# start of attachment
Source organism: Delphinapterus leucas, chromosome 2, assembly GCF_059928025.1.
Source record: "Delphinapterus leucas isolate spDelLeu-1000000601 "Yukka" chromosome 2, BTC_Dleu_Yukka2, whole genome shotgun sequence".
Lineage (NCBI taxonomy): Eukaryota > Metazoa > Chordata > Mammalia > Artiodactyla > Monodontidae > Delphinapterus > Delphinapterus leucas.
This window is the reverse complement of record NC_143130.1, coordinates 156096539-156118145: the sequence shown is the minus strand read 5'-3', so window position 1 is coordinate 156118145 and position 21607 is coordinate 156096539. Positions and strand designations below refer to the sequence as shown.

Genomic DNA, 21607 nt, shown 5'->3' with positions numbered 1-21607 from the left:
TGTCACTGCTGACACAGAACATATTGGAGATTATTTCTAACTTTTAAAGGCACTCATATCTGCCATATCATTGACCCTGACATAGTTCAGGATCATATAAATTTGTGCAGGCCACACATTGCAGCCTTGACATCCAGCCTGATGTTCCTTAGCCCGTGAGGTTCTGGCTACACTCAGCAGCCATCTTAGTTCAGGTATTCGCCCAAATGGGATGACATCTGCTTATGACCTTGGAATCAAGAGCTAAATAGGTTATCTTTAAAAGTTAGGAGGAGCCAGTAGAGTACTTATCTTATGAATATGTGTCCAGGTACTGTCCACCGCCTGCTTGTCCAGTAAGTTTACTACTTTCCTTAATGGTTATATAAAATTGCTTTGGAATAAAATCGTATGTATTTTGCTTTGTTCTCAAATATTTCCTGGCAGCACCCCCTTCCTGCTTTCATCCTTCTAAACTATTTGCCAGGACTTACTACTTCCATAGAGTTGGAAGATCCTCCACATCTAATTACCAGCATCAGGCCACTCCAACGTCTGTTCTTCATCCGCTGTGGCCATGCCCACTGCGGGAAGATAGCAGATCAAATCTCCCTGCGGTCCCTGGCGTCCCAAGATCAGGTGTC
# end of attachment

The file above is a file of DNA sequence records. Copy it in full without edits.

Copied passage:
Source organism: Delphinapterus leucas, chromosome 2, assembly GCF_059928025.1.
Source record: "Delphinapterus leucas isolate spDelLeu-1000000601 "Yukka" chromosome 2, BTC_Dleu_Yukka2, whole genome shotgun sequence".
Lineage (NCBI taxonomy): Eukaryota > Metazoa > Chordata > Mammalia > Artiodactyla > Monodontidae > Delphinapterus > Delphinapterus leucas.
This window is the reverse complement of record NC_143130.1, coordinates 156096539-156118145: the sequence shown is the minus strand read 5'-3', so window position 1 is coordinate 156118145 and position 21607 is coordinate 156096539. Positions and strand designations below refer to the sequence as shown.

Genomic DNA, 21607 nt, shown 5'->3' with positions numbered 1-21607 from the left:
TGTCACTGCTGACACAGAACATATTGGAGATTATTTCTAACTTTTAAAGGCACTCATATCTGCCATATCATTGACCCTGACATAGTTCAGGATCATATAAATTTGTGCAGGCCACACATTGCAGCCTTGACATCCAGCCTGATGTTCCTTAGCCCGTGAGGTTCTGGCTACACTCAGCAGCCATCTTAGTTCAGGTATTCGCCCAAATGGGATGACATCTGCTTATGACCTTGGAATCAAGAGCTAAATAGGTTATCTTTAAAAGTTAGGAGGAGCCAGTAGAGTACTTATCTTATGAATATGTGTCCAGGTACTGTCCACCGCCTGCTTGTCCAGTAAGTTTACTACTTTCCTTAATGGTTATATAAAATTGCTTTGGAATAAAATCGTATGTATTTTGCTTTGTTCTCAAATATTTCCTGGCAGCACCCCCTTCCTGCTTTCATCCTTCTAAACTATTTGCCAGGACTTACTACTTCCATAGAGTTGGAAGATCCTCCACATCTAATTACCAGCATCAGGCCACTCCAACGTCTGTTCTTCATCCGCTGTGGCCATGCCCACTGCGGGAAGATAGCAGATCAAATCTCCCTGCGGTCCCTGGCGTCCCAAGATCAGGTGTC